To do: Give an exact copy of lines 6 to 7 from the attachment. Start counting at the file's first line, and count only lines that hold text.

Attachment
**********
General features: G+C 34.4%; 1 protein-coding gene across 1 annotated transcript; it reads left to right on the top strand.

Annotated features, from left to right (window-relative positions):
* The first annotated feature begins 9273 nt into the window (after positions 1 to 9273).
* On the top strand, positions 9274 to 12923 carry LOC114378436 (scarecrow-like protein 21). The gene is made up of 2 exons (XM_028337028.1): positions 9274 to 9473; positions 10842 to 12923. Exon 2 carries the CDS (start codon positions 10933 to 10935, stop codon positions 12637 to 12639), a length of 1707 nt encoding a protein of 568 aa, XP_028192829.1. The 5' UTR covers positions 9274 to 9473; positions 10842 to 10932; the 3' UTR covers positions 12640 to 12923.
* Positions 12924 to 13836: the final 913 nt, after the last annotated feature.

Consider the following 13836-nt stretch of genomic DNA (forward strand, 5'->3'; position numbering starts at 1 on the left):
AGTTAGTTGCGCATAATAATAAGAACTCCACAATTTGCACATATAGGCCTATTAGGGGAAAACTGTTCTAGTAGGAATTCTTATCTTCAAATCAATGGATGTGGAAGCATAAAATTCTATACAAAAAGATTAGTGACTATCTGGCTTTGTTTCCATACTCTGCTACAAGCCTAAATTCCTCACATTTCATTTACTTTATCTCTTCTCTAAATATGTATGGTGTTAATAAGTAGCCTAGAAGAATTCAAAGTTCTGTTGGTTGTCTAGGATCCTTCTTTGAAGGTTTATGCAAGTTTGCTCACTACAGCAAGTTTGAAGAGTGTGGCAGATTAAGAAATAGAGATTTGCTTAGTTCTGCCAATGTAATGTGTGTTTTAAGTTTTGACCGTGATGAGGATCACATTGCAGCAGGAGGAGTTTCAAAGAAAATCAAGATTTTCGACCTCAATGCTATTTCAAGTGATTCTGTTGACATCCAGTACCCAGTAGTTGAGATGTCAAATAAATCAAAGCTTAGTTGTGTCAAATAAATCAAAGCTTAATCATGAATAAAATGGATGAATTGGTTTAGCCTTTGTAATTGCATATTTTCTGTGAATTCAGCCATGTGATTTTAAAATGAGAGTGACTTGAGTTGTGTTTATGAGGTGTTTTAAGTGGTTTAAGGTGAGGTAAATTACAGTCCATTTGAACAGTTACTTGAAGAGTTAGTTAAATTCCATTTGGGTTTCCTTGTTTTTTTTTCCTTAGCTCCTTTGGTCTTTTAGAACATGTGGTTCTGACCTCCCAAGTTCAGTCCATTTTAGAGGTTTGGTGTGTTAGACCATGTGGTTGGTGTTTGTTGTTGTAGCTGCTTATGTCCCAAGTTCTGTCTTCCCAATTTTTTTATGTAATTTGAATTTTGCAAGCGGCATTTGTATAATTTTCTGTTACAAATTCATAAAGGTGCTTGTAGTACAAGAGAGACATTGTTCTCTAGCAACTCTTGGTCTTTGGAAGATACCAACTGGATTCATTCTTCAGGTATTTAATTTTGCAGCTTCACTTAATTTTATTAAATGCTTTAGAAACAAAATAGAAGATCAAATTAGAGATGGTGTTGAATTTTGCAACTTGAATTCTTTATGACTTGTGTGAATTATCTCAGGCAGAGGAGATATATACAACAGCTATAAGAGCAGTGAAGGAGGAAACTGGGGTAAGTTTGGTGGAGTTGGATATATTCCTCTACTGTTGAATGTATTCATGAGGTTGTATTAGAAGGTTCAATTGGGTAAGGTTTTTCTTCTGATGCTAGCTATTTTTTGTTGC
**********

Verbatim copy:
Consider the following 13836-nt stretch of genomic DNA (forward strand, 5'->3'; position numbering starts at 1 on the left):
AGTTAGTTGCGCATAATAATAAGAACTCCACAATTTGCACATATAGGCCTATTAGGGGAAAACTGTTCTAGTAGGAATTCTTATCTTCAAATCAATGGATGTGGAAGCATAAAATTCTATACAAAAAGATTAGTGACTATCTGGCTTTGTTTCCATACTCTGCTACAAGCCTAAATTCCTCACATTTCATTTACTTTATCTCTTCTCTAAATATGTATGGTGTTAATAAGTAGCCTAGAAGAATTCAAAGTTCTGTTGGTTGTCTAGGATCCTTCTTTGAAGGTTTATGCAAGTTTGCTCACTACAGCAAGTTTGAAGAGTGTGGCAGATTAAGAAATAGAGATTTGCTTAGTTCTGCCAATGTAATGTGTGTTTTAAGTTTTGACCGTGATGAGGATCACATTGCAGCAGGAGGAGTTTCAAAGAAAATCAAGATTTTCGACCTCAATGCTATTTCAAGTGATTCTGTTGACATCCAGTACCCAGTAGTTGAGATGTCAAATAAATCAAAGCTTAGTTGTGTCAAATAAATCAAAGCTTAATCATGAATAAAATGGATGAATTGGTTTAGCCTTTGTAATTGCATATTTTCTGTGAATTCAGCCATGTGATTTTAAAATGAGAGTGACTTGAGTTGTGTTTATGAGGTGTTTTAAGTGGTTTAAGGTGAGGTAAATTACAGTCCATTTGAACAGTTACTTGAAGAGTTAGTTAAATTCCATTTGGGTTTCCTTGTTTTTTTTTCCTTAGCTCCTTTGGTCTTTTAGAACATGTGGTTCTGACCTCCCAAGTTCAGTCCATTTTAGAGGTTTGGTGTGTTAGACCATGTGGTTGGTGTTTGTTGTTGTAGCTGCTTATGTCCCAAGTTCTGTCTTCCCAATTTTTTTATGTAATTTGAATTTTGCAAGCGGCATTTGTATAATTTTCTGTTACAAATTCATAAAGGTGCTTGTAGTACAAGAGAGACATTGTTCTCTAGCAACTCTTGGTCTTTGGAAGATACCAACTGGATTCATTCTTCAGGTATTTAATTTTGCAGCTTCACTTAATTTTATTAAATGCTTTAGAAACAAAATAGAAGATCAAATTAGAGATGGTGTTGAATTTTGCAACTTGAATTCTTTATGACTTGTGTGAATTATCTCAGGCAGAGGAGATATATACAACAGCTATAAGAGCAGTGAAGGAGGAAACTGGGGTAAGTTTGGTGGAGTTGGATATATTCCTCTACTGTTGAATGTATTCATGAGGTTGTATTAGAAGGTTCAATTGGGTAAGGTTTTTCTTCTGATGCTAGCTATTTTTTGTTGC